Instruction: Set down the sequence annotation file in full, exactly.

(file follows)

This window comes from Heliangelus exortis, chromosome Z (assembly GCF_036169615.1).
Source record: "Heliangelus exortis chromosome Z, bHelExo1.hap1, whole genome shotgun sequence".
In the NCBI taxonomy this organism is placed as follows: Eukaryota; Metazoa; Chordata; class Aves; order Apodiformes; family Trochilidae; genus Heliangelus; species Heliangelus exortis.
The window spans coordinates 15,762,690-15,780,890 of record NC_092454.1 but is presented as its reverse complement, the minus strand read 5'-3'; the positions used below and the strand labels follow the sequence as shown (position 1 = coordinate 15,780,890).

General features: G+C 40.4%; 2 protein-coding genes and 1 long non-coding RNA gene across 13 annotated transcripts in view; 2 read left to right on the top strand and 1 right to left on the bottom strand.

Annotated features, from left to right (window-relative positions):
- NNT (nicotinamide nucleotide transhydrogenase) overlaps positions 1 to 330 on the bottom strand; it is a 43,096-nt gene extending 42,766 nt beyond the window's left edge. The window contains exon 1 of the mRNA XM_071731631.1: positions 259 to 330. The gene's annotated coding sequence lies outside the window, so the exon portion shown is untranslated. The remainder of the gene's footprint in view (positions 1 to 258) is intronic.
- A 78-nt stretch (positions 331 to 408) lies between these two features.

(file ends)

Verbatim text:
This window comes from Heliangelus exortis, chromosome Z (assembly GCF_036169615.1).
Source record: "Heliangelus exortis chromosome Z, bHelExo1.hap1, whole genome shotgun sequence".
In the NCBI taxonomy this organism is placed as follows: Eukaryota; Metazoa; Chordata; class Aves; order Apodiformes; family Trochilidae; genus Heliangelus; species Heliangelus exortis.
The window spans coordinates 15,762,690-15,780,890 of record NC_092454.1 but is presented as its reverse complement, the minus strand read 5'-3'; the positions used below and the strand labels follow the sequence as shown (position 1 = coordinate 15,780,890).

General features: G+C 40.4%; 2 protein-coding genes and 1 long non-coding RNA gene across 13 annotated transcripts in view; 2 read left to right on the top strand and 1 right to left on the bottom strand.

Annotated features, from left to right (window-relative positions):
- NNT (nicotinamide nucleotide transhydrogenase) overlaps positions 1 to 330 on the bottom strand; it is a 43,096-nt gene extending 42,766 nt beyond the window's left edge. The window contains exon 1 of the mRNA XM_071731631.1: positions 259 to 330. The gene's annotated coding sequence lies outside the window, so the exon portion shown is untranslated. The remainder of the gene's footprint in view (positions 1 to 258) is intronic.
- A 78-nt stretch (positions 331 to 408) lies between these two features.